The demographics of the fruit picking population has been shifting for a number of years now. In the 19th century, and for a large part of the 20th, the work was done by travellers, moving around the country in family groups. Often the head of the family would simply buy the whole crop from the farmer, pick it and sell it himself. I heard one story which illustrates this. The farmer in question had a cherry orchard, which was picked, year by year, by the same family. It had been like this in the times of his father too. Every year, at the exact moment when the fruit was ripe, the family would turn up, the head of the family would negotiate a price, and then they would set about picking. The whole family was involved, from the smallest toddler, to the grandparents. And then, one year, the head of the family came up to the farmer, and with an air of profound sadness, told him they would not be back next year. "My family no longer respects me," he said. "I can't tell the youngsters what to do any more." That was about 20 years ago.
More recently, the work was done by women. The day was structured around school hours, and in the Summer the women would bring the kids along, who would themselves learn how to pick. That changed when health and safety rules banned children from farms. Latterly the work was done by unemployed people, or by women who could organise baby-sitters. Everyone I spoke to said that women make the best pickers. Men have brutal fingers, I was told, and can never quite get the hang of combining speed of movement with gentleness of touch. Indeed, a man could learn more than just picking fruit from working in the fields. Perhaps he could learn how to handle women too.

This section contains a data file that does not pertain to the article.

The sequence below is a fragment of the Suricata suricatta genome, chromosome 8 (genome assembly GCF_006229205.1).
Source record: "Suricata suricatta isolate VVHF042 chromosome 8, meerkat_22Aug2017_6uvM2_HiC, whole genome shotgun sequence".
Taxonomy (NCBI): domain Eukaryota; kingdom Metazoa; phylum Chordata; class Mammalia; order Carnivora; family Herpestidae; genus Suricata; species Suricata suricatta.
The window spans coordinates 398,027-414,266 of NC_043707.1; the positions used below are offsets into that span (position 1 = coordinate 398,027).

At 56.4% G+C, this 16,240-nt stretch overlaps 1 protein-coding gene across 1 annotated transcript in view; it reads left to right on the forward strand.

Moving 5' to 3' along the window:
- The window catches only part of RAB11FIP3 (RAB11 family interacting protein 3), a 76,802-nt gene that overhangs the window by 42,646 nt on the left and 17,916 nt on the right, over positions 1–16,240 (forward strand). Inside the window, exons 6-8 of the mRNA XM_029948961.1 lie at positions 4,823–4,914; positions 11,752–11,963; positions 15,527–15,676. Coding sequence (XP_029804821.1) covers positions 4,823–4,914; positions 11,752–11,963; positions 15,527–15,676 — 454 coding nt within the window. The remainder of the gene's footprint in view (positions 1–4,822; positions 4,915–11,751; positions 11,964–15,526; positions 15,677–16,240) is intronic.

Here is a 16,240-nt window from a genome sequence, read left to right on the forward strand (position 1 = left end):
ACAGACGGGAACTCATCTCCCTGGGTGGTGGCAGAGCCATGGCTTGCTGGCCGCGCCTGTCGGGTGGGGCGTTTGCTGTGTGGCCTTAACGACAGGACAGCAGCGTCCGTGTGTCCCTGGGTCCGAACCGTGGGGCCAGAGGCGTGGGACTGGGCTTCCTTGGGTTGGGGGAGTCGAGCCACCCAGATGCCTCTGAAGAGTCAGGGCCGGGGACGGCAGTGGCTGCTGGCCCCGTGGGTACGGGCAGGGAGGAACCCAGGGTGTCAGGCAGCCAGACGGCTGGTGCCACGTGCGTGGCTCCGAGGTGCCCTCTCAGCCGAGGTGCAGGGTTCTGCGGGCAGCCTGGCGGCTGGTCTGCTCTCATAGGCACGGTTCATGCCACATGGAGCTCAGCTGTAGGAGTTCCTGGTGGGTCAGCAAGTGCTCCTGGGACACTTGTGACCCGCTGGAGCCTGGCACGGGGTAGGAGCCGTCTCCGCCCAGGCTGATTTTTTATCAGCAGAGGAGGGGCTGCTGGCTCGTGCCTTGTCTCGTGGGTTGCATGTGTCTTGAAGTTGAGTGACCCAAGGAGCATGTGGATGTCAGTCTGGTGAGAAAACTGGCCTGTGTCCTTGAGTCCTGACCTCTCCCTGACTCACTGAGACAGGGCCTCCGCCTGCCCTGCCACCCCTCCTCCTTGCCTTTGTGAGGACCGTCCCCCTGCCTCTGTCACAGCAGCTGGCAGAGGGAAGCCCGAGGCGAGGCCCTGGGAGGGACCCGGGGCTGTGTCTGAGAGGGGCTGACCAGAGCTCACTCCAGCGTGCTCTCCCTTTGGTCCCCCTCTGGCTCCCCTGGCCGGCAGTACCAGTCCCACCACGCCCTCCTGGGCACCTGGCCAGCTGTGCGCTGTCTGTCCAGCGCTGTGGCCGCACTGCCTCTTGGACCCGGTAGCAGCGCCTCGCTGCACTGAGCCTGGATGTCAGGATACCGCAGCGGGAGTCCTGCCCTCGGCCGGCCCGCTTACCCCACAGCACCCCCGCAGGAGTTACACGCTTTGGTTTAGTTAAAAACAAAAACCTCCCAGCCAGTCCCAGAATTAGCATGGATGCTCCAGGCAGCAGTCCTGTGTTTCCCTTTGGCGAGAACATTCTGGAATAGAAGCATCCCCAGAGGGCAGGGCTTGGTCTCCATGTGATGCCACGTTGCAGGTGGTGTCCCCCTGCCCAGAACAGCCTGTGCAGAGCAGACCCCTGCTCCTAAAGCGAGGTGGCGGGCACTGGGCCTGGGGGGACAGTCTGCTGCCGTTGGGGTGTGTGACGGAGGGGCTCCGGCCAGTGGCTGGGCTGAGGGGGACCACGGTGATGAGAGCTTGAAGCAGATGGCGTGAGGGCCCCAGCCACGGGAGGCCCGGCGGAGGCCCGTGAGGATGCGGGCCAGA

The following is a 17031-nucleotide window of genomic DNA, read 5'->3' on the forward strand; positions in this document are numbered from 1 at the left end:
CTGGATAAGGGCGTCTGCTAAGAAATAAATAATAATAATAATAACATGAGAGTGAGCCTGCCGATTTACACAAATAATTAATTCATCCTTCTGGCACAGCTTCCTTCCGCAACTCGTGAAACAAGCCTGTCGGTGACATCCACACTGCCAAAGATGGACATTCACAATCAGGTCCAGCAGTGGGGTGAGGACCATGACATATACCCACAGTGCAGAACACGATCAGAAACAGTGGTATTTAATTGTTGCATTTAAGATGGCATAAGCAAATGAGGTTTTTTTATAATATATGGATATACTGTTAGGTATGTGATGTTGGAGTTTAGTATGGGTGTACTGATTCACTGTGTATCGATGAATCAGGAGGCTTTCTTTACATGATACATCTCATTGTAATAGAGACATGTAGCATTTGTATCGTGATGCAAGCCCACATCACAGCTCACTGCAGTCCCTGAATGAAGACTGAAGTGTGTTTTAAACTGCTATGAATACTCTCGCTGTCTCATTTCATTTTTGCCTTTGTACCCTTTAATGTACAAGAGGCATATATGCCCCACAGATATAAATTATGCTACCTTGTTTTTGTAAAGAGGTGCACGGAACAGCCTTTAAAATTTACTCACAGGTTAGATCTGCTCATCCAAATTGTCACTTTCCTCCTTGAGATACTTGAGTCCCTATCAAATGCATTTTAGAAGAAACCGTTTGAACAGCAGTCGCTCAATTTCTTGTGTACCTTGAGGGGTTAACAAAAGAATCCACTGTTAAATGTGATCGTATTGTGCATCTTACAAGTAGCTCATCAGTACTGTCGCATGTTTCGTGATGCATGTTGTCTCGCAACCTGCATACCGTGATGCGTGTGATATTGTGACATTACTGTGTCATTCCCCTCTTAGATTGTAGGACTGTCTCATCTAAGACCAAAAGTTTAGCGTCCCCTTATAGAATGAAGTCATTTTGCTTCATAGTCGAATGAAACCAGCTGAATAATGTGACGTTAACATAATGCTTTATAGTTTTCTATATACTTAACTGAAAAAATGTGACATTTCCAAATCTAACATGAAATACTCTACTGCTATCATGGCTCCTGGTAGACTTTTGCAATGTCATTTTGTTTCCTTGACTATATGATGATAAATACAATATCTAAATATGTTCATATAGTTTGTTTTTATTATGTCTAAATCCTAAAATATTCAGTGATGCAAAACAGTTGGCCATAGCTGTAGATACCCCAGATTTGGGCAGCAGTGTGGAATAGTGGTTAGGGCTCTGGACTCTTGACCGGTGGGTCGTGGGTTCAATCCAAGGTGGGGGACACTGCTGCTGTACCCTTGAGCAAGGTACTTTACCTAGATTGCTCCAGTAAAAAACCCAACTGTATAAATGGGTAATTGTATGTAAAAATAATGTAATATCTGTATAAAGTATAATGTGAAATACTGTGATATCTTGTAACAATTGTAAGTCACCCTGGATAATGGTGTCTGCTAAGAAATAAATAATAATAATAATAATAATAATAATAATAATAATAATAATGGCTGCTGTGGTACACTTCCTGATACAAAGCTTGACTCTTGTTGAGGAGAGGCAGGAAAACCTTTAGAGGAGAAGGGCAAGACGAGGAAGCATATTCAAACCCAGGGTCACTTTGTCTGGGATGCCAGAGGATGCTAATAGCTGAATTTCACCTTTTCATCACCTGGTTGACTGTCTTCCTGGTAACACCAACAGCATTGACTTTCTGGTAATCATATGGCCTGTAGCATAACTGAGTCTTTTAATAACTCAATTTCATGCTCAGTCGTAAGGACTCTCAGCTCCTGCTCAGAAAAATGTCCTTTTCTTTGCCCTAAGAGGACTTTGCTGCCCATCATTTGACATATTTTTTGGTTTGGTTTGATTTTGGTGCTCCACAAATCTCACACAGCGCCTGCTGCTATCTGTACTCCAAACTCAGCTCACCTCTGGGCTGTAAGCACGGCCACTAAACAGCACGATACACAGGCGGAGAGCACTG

The Eastern European workers started turning up on the farms after the fall of communism, and have been growing in numbers ever since. I spoke to one of the farmers about this. How come it is worth his while to bus these workers all that distance, when there is a plentiful supply of local labour available?
"The trouble with the English workers is you don't know if they're going to turn up or not," he said. "You don't know how many will turn up, or how good they will be. It's very difficult to run a business with that kind of uncertainty. With the Eastern Europeans we book them months in advance, we know how many there will be and for how long they will work, so we can plan the whole season on that basis. Also, we can discipline them. If one of them is a quarter of an hour late, we impose a £5 fine. We can't do that with the English workers. Also, they are far better pickers. They pick more fruit, they work longer hours and - I have to admit - sometimes we pay them a little less than the English workers. This is a very competitive business," he added. "It's difficult to believe, but sometimes it's cheaper to fly fruit in from California than it is to grow and pick the fruit locally."
At the height of the season, he told me, he had about 80 Eastern Europeans working for him, living in caravans on the farm. There were still 40 of them now. They were from all over. Estonians, Lithuanians, Poles, Czechs, Slovakians, Bulgarians, Hungarians. "Not so many Poles or Hungarians any more," he said. "They think of themselves as Tiger Economies these days. The English workers could learn a lot from them, from their dedication, their commitment." And he told me a story. Sometimes, he said, he put the workers on a fixed-rate instead of piece-work, but he noticed that the Eastern Europeans would visibly slow-down. He asked one of them why this was? "When I get a fixed wage," he was told, "I am a Communist. But when I am on piece-work, I am a Capitalist."